|Elements of Manipulation|
|By Joe Bouchard|
The following is an installment in "Icebreakers 101: The College Edition", a series featuring "Ice Breaker's" designed to promote training awareness and capabilities in the corrections industry.
Like it or not, staff and offenders scrutinize new employees in order to gauge their usefulness and dependability.
Colleagues look for the red flags of gullibility, inability to follow rules or a rebellious streak. This is done because ultimately staff depend on each other to maintain safety in an otherwise dangerous environment.
Many offenders look for new staff weakness so they can capitalize on them later for their benefit. All eyes are on the new person.
Elements of manipulation is a story-based icebreaker. In terms of materials, one needs next to nothing to conduct this:
This guy (who we will call Guy) was working his way through college. It was his very first industrial job. He was out of his element and a bit nervous.
The place was old and dusty. One could really see the air, as particles from the ages danced in the high ceilings. And it was hot. Even though he was working a midnight shift, February in this setting was hard to get used to because of the high temperature.
Guy was smart enough not to tout his ambition of being a teacher. He did not want to be labeled as an egghead until he had a chance to experience the culture of the shop. He truly wanted to fit in and do a good job.
One night, he saw one of the Jim's, Jim Alexander, sitting at the break table. Jim Alexander was a proud veteran of Vietnam and a skilled steel straightener. He was treated with reverence by the others, but was reported to have a savage temper when provoked. Still, Guy sensed that he was otherwise a quiet intellectual.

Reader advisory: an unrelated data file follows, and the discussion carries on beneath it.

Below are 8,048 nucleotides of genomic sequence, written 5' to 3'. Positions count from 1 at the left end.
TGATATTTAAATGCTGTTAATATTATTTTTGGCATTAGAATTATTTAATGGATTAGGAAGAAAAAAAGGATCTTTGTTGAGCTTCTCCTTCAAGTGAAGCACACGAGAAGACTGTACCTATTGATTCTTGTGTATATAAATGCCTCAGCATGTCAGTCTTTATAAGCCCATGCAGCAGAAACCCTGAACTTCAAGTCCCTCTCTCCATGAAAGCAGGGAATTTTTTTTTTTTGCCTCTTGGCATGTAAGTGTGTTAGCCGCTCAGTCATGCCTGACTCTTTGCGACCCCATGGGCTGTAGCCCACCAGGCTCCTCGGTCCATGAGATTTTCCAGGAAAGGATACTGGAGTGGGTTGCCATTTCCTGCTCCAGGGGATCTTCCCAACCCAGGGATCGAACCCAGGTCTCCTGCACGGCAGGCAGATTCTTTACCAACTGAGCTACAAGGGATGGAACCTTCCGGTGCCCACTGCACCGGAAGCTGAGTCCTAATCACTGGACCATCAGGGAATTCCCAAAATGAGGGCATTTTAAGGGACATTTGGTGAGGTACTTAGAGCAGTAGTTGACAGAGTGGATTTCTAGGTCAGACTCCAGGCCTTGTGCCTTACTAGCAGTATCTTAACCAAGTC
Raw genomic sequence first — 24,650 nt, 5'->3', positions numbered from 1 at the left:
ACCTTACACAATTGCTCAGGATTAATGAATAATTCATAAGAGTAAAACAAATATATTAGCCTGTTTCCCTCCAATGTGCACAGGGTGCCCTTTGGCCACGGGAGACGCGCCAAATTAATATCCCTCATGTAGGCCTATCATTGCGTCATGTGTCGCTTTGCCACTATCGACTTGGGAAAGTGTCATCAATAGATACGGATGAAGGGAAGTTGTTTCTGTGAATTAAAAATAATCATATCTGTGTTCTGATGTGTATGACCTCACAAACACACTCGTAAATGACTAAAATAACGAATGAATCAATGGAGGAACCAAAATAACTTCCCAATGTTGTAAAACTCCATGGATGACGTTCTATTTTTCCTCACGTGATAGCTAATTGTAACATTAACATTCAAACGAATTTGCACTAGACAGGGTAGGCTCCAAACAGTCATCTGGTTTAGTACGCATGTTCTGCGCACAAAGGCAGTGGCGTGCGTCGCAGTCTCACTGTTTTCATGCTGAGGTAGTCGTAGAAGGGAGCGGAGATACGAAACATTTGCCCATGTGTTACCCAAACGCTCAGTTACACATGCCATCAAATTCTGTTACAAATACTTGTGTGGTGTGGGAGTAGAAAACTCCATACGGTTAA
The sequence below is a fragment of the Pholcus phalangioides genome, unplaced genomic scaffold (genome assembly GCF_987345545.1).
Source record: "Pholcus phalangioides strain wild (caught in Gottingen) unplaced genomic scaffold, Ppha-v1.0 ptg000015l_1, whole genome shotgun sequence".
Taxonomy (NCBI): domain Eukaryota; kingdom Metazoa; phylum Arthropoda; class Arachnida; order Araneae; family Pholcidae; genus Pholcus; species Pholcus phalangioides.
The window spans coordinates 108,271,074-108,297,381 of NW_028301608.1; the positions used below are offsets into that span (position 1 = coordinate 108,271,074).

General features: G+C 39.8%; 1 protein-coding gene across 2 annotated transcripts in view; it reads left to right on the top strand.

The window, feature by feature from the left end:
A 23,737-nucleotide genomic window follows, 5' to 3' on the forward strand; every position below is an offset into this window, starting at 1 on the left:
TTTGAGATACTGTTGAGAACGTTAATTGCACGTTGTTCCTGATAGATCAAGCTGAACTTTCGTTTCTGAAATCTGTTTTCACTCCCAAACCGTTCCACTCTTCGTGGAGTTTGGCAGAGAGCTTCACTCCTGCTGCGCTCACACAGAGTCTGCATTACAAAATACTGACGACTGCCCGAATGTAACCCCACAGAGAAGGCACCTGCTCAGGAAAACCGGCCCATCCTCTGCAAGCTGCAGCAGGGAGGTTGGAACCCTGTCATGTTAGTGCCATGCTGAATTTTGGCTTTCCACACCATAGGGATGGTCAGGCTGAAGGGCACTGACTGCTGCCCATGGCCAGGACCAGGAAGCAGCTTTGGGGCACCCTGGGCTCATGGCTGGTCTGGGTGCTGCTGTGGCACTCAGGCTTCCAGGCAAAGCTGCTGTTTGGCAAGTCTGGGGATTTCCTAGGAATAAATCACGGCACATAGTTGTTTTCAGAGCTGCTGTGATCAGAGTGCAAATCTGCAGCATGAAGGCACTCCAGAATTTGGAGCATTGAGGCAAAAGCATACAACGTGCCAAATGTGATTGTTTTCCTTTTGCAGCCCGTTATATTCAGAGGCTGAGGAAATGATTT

Jim Alexander invited Guy to sit down. In a casual tone, he said, “You look pretty strong. Do you work out?”
“No”, said Guy, “I do some running, though.”
“I thought so”, said Alexander. “That takes a lot of strength and determination. I’d bet that pound for pound you are stronger than most of these old guys here.”
And just as those words evaporated in the air, a robust man lumbered up. Although he was in his mid-thirties, a decade and a half older than Guy, he looked boyish, like a 250 pound, 6’5” boy.
This was Jimmy Simpson. Simpson seemed to mean well, but he was playful to a fault. The normal calm of Alexander was juxtaposed by the chaotic, childlike play of Simpson.
“Yer fulla shit, Alexander!” declared Simpson with absolute resolution, “Guy is a girl. He is weak. I could snap his arms with one hand!”
Alexander squared his shoulders, nodded at Guy and said in an icy calm manner, “I will tell you what! Guy is stronger than you think. Just because he is short does not mean a thing. If you went for a run with him, you would have a heart attack and Budweiser would go out of business because you will be on life support instead.”
“I don’t care about running, Alexander,” came the retort from Simpson. “Guy is weak and what is he gonna do? RUN AWAY FROM ME?”